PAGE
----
Dr. Phil Exposes Deranged Psychotherapist

Deranged psychotherapist? May seem like an oxymoron – but it’s reality this time.

It’s hardly news that the Dr. Phil Show, a psychotherapy for entertainment venue taped in the United States, has at it’s core the exploitation of human tragedy for viewer consumption. Watching the dysfunction of other people can offer us a feeling of wellness and an opportunity to say: “Hey, glad that’s not me!” or “And we thought our family was bad.”

The show has it’s merits. It offers viewers information and educates the public about mental health issues. Whether or not Dr. Phil exploits patients and their families is, in my account, a question every viewer must ask and answer for themselves – while indulging in the voyeurism the television show offers.

On Friday, January 12th, 2013, the Dr. Phil show aired a program titled: Bipolar and Mentally Ill Moms. The producers slid in the Dissociative Identity Disorder/multiple personality diagnosis and lifestyle under that title. Why that decision was made is up for grabs. While I think a critique of the show is in order, it’s  a blog post left for another day. If interested in the show, keep an eye on video-clips on YouTube where full-length episodes of Dr. Phil eventually appear.

Here is the synopsis from the Dr. Phil website regarding Jenny – a mother claiming to suffer from Dissociative Identity Disorder, commonly known as multiple personalities.

“Then, Jenny is a 53-year-old mother of three who says she suffers from dissociative identity disorder, formally known as multiple personality disorder. She says she has 22 “alters,” whom she calls “parts of me.” Jenny reveals the traumatic childhood experiences that she believes caused her to take on multiple personalities. And, Jenny’s son, Robert, 30, shares what life was like growing up with Jenny. Then, Jenny’s biographer, Judy, a retired therapist who wrote Twenty-Two Faces, based on Jenny’s journals and their sessions together, joins the show to defend herself against accusations that she may be exploiting Jenny.”  Retrieved 01/12/13. http://drphil.com/shows/show/1947/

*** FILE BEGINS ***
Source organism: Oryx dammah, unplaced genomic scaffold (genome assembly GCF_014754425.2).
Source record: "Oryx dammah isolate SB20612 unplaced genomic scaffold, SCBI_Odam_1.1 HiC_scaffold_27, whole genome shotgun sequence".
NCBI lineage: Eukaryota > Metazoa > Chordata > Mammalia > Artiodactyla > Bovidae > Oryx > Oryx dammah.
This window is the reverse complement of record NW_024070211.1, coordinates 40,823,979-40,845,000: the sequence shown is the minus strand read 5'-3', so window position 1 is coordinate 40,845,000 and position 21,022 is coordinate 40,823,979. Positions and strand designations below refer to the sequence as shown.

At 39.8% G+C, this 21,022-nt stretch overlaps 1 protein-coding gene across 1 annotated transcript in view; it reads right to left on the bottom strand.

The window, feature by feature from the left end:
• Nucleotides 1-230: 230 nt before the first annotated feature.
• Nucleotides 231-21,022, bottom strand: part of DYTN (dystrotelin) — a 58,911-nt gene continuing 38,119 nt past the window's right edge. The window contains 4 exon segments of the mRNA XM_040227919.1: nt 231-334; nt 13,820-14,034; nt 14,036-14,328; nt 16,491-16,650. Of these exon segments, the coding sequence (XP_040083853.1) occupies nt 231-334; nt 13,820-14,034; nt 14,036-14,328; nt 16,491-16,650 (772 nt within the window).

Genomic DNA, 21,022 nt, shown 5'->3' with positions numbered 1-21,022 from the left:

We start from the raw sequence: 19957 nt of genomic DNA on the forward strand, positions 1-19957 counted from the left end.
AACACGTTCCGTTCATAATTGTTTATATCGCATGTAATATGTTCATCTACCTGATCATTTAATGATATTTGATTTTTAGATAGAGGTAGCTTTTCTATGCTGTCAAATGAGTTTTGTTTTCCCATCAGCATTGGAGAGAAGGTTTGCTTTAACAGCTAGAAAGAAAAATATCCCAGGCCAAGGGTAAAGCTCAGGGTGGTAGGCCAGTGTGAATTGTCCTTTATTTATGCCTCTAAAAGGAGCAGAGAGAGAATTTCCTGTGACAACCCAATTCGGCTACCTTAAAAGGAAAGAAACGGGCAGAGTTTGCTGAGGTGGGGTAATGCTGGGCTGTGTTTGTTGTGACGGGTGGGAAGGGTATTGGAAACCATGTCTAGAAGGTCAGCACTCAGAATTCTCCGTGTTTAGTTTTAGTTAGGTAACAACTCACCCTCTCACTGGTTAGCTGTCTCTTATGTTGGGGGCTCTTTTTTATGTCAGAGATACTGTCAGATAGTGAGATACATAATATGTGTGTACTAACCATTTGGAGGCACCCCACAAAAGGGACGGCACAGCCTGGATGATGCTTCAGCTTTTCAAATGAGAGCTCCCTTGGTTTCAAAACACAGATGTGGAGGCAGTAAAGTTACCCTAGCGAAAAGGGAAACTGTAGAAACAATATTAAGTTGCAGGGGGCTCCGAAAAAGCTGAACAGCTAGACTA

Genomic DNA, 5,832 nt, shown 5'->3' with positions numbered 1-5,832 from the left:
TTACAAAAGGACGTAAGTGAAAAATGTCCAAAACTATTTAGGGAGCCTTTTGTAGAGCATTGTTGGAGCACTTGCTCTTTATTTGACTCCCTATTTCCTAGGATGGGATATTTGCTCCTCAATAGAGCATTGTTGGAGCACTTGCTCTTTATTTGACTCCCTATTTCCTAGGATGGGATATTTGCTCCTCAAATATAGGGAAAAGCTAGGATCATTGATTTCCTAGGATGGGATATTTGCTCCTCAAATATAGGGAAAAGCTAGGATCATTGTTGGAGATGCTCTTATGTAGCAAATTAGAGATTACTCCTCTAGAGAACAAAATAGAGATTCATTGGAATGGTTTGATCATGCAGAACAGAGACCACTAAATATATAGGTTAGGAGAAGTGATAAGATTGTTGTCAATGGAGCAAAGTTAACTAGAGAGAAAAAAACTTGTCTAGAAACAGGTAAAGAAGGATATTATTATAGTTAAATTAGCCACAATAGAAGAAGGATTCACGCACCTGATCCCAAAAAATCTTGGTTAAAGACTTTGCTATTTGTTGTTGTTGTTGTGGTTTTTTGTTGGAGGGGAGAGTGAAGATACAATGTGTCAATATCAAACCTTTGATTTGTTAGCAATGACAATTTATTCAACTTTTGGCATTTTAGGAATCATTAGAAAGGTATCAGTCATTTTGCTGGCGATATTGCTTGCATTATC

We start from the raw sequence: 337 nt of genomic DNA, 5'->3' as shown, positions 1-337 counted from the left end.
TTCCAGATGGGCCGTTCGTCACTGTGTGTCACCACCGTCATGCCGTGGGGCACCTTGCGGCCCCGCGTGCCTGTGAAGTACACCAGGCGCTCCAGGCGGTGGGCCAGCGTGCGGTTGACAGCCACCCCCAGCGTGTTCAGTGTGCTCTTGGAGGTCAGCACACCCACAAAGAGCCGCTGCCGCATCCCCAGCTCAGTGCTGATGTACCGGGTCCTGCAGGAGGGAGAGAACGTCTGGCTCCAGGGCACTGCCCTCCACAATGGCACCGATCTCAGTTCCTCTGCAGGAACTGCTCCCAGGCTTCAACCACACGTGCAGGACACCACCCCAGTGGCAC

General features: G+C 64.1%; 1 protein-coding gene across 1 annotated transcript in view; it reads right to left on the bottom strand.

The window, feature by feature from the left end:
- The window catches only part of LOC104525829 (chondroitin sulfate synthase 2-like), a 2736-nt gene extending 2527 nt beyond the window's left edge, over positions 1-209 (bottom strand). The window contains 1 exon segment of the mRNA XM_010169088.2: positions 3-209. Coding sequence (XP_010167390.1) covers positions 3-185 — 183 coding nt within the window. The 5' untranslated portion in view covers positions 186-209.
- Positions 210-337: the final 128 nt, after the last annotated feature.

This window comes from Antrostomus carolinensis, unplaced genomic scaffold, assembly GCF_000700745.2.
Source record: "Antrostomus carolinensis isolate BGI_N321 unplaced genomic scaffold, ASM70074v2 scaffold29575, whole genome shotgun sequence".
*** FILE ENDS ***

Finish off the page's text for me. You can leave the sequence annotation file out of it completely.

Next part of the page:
Judy, the retired psychotherapist claiming to have treated Jenny for 20 years published her patient’s biography- I refuse to offer the title (currently out of stock at Amazon).

Before I go further, I want to say “Thank you” to Jenny’s son, Robert, for appearing on the show. Robert offered facts about his mother’s life saying that the biography does not correspond with his family narrative. The Dr. Phil show offered a very important fact in this patient/therapist drama – the therapist sued Robert so she could retain lifetime rights to his mother’s story. Viewers learned that the therapist is reaping monetary gain from her patient’s life.

Moving forward:

The Dr. Phil show gave viewers the opportunity to see multiple personalities and the diagnosis of Dissociative Identity Disorder for what it is – absurd. The show highlighted how a deranged psychotherapist led her patient into a lifetime of mental illness and distress. The audience gasped and laughed at some of the therapist’s wild claims.

But for a woman and her family suffering under the direction of a psychotherapist-gone-mad, the show and biography would be laughable. Reality, however, begs compassion for a family exploited for monetary fame and gain by a psychotherapist – behavior that should be admonished by the psychiatric profession on ethical grounds. Will any psychotherapist, or psychiatric association, speak out and do so?.

I admit, I bought and read the book. I want to write an extensive book review, as Douglas Mesner, a Harvard journalist, took the time to do, but I can’t get myself to do it. This book is one of the most difficult reads I’ve mastered – because it is poorly written, disorganized, and contrived. I gave this biography my time and attention. I wrote extensive notes to myself outlining page numbers and evidence of contradictions and implausible plot twists. My notes, however, will unlikely morph into a book review. The book … will collect dust in my study.

You know what? In disgust, I can write no more.

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Retrieved 01-12-13.

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Further support of Jenny Hill and her therapist/friend/biographer Judy Byington-Weindorf

The Mom Series

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13 Comments

  1. Sheri J. Storm

     /  09/23/2014

    Jeanette, your tireless efforts to expose issues behind varied exploitation and victimization of the mentally vulnerable, are beyond admirable. You continue providing input and resources that enable readers to arrive at sound, well-informed understanding regarding mental health issues raised.

    The self publication aforementioned, troubles me for many reasons. I feel your disgust is well warranted.

    Like

    Reply
    • Hi Sherri, Thank you for the kudos. It’s people like you that keep me typing. It doesn’t matter what diagnosis people choose as long as treatment doesn’t make them worse – which this type of therapy is known to do.

      You are also to be commended for your tireless effort to share your story. You are very clear about what happened to you during therapy and it’s necessary for us to keep telling about our experiences. It educates and helps people make clear and informed decisions about their mental health care.

      So I thank You for your continued efforts to educate and inform the public,

      Best, JB

      Like

      Reply
    • Thank you, Sheri – back at cha!

      Like

      Reply

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